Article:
The therapist can model the correct vocabulary and grammar and use repetitive exercises to develop language skills. Children who have difficulty with certain sounds can correct speech sound errors during a type of speech therapy called articulation therapy. Sound production involves the coordinated movements of the lips, tongue, teeth, palate (upper part of the mouth) and respiratory system (lungs). Many different nerves and muscles are also used to speak.
With proper speech therapy, many children with phonological or articulation disorders will significantly improve their speech. The potential impact of persistent speech difficulties highlights the need for ongoing support to facilitate a successful transition to early adulthood. The function of the SLP is to determine if the differences observed are due to a true communication disorder or if these differences represent variations in speech associated with another language that the child speaks. Speech-language pathologists (SLP) play a central role in the detection, evaluation, diagnosis, and treatment of people with speech and sound disorders.
If you (or anyone else who has regular contact with your child, such as your teacher) have any questions about your child's speech, ask your family doctor or pediatrician to arrange an evaluation with a speech therapist. Severity is a qualitative judgment made by the physician that indicates the impact of the child's speech and sound disorder on functional communication. The following are brief descriptions of general and specific treatments for children with speech and sound disorders. The evaluation process must identify if the differences are actually related to a sound-speech disorder or if they are normal variations in speech caused by the first language.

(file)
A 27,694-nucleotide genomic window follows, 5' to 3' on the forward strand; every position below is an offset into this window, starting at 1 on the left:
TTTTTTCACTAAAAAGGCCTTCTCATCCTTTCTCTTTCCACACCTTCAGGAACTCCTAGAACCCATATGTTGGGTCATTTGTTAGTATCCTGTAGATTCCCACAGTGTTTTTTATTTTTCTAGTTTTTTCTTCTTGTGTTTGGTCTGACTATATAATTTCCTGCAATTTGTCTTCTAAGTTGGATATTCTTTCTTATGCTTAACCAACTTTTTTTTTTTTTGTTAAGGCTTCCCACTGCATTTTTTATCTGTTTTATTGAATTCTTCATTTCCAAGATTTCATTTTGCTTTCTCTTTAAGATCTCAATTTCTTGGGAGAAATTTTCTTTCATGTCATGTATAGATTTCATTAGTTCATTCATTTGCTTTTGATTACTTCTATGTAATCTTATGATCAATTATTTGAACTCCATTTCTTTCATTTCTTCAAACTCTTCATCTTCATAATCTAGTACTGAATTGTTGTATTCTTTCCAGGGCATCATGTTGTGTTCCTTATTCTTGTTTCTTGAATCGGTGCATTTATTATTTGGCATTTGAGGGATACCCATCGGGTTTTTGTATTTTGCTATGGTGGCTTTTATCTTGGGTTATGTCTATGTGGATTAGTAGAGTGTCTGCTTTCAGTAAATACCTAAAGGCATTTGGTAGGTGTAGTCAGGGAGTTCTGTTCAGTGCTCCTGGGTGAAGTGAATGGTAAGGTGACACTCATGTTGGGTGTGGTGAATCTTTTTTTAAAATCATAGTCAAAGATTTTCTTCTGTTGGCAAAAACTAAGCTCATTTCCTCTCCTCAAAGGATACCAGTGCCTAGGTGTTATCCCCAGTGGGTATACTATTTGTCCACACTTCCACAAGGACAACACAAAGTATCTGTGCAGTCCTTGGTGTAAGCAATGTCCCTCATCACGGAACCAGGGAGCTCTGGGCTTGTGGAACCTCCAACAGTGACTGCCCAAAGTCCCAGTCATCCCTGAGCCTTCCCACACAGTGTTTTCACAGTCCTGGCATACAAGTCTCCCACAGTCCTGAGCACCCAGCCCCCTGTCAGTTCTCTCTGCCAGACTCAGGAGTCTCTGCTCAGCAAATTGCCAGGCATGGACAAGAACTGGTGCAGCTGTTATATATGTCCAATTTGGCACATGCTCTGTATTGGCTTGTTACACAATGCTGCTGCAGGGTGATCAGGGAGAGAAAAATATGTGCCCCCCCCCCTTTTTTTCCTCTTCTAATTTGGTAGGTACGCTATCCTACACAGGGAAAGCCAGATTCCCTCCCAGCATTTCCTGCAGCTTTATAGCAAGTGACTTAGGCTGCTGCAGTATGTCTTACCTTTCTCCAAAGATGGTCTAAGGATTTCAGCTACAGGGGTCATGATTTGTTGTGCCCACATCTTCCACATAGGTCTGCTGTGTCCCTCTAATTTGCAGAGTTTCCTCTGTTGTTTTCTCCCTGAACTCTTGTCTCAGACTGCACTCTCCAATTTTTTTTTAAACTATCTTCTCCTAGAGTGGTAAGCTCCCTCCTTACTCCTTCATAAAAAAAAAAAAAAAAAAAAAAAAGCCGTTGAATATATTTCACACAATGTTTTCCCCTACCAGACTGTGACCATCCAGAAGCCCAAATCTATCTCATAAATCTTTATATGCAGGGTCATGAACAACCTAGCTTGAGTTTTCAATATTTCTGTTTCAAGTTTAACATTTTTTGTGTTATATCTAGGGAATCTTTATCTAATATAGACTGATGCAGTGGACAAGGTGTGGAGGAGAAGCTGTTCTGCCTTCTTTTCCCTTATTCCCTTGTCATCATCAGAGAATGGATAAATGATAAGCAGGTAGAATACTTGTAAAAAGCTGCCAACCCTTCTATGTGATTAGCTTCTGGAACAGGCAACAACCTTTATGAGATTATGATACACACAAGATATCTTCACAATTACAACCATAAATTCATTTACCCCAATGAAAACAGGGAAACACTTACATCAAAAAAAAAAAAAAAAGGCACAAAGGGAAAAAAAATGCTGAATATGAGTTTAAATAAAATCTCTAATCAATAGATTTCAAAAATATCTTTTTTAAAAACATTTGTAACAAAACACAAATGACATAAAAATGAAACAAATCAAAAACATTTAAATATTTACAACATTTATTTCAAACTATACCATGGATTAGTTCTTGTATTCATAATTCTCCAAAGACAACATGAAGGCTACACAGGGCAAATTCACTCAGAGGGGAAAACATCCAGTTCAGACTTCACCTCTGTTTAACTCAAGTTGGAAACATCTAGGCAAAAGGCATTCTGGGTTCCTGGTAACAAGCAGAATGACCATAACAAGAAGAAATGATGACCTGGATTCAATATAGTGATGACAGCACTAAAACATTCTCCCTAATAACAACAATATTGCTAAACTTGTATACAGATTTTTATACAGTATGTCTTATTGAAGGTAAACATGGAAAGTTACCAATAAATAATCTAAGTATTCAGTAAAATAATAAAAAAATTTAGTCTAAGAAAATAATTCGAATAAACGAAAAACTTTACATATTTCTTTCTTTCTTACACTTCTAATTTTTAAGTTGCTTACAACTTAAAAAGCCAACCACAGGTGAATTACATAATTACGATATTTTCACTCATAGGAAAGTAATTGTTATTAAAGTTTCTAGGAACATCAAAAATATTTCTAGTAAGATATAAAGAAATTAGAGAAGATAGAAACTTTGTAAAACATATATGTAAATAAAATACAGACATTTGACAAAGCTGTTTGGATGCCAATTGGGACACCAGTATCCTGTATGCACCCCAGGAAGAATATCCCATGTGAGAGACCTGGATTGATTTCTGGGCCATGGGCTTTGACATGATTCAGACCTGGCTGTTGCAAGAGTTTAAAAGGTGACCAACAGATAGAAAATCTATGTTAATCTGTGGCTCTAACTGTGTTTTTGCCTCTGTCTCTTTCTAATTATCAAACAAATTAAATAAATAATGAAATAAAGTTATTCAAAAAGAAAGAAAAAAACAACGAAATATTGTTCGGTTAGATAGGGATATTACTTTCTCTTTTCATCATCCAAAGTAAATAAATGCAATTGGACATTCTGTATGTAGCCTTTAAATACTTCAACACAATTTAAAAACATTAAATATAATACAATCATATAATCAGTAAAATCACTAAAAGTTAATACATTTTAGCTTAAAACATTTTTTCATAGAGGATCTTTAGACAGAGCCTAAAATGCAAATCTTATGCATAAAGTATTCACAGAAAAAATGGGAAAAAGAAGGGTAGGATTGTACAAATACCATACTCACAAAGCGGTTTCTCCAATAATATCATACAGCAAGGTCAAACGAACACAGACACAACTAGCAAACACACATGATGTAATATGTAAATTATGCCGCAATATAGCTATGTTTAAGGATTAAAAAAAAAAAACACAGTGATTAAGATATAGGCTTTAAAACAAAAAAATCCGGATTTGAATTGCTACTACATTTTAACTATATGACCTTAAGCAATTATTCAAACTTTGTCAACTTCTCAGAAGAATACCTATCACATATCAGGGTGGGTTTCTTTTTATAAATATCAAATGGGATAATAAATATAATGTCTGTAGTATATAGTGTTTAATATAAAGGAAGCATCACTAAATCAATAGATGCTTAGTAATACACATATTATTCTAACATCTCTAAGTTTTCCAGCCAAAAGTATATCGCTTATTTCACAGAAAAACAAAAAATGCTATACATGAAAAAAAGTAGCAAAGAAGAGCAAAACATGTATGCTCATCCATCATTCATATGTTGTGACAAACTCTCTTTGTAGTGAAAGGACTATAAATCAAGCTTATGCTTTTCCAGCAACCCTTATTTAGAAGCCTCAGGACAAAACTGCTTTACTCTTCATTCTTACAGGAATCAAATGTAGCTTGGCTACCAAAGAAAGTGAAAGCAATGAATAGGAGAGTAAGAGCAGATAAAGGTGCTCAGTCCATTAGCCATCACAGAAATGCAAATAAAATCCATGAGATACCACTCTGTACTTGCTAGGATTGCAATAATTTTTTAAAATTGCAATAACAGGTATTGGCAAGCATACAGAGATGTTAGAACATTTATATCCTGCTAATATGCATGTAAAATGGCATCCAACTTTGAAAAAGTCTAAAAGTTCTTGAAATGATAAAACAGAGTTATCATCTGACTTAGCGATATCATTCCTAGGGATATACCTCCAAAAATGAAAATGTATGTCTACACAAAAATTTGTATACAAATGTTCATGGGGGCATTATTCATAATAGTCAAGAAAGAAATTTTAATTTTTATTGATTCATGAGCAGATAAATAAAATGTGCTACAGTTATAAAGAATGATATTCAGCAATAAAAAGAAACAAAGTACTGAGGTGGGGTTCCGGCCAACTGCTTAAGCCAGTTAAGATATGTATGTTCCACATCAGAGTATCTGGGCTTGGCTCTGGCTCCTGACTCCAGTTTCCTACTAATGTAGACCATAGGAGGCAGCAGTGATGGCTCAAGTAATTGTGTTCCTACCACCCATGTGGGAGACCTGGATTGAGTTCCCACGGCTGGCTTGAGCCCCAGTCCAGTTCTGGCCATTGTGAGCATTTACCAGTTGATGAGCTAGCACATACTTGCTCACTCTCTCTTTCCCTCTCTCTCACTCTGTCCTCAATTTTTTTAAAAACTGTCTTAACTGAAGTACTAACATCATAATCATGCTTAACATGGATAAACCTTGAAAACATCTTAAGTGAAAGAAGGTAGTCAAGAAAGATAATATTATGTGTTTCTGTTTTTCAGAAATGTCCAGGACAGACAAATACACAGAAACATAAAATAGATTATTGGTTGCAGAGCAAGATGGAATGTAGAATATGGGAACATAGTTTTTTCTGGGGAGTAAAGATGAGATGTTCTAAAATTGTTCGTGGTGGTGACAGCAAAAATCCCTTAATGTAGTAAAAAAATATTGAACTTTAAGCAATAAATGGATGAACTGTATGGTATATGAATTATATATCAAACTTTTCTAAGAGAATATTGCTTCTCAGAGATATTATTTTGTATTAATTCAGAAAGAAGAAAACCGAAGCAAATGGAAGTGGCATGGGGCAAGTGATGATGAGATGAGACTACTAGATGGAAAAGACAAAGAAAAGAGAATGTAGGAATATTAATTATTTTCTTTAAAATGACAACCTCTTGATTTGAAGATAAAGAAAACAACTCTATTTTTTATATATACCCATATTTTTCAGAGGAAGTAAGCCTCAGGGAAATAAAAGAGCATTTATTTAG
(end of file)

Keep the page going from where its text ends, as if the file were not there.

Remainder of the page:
It's normal for young children to make speech errors as language develops, but children with a phonological or articulation disorder will find it difficult to understand them when other children their age are already speaking clearly. Paper presented at the annual convention of the American Speech and Hearing Association, Washington, DC. If you have any questions about your child's speech or ability to communicate, talk to your pediatrician. When treating a bilingual or multilingual person with a speech and sound disorder, the doctor works with two or more different sound systems.
See the ASHA Practice Portal pages on apraxia of speech in children and cleft lip and palate for information on sound-to-speech problems related to these two disorders. There is no clear consensus on the best way to determine the severity of a speech and sound disorder: rating scales have been used and quantitative measures have been used. A speech therapist can evaluate your child to determine if speech therapy is recommended. It is often difficult to clearly differentiate between articulation and phonological disorders; therefore, many researchers and doctors prefer to use the broader term, sound-speech disorder, when referring to speech errors of unknown cause.